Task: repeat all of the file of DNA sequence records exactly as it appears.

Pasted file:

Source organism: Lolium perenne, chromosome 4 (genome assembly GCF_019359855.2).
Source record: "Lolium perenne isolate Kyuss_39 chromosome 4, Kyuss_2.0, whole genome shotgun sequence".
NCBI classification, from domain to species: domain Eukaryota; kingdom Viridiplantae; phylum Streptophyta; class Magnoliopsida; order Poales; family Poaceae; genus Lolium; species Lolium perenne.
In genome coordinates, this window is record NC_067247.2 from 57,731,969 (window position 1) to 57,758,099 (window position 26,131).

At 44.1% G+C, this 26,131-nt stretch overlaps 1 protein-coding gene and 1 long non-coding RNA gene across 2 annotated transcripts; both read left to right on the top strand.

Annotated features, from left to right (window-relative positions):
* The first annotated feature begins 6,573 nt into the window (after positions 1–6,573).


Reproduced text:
Source organism: Lolium perenne, chromosome 4 (genome assembly GCF_019359855.2).
Source record: "Lolium perenne isolate Kyuss_39 chromosome 4, Kyuss_2.0, whole genome shotgun sequence".
NCBI classification, from domain to species: domain Eukaryota; kingdom Viridiplantae; phylum Streptophyta; class Magnoliopsida; order Poales; family Poaceae; genus Lolium; species Lolium perenne.
In genome coordinates, this window is record NC_067247.2 from 57,731,969 (window position 1) to 57,758,099 (window position 26,131).

At 44.1% G+C, this 26,131-nt stretch overlaps 1 protein-coding gene and 1 long non-coding RNA gene across 2 annotated transcripts; both read left to right on the top strand.

Annotated features, from left to right (window-relative positions):
* The first annotated feature begins 6,573 nt into the window (after positions 1–6,573).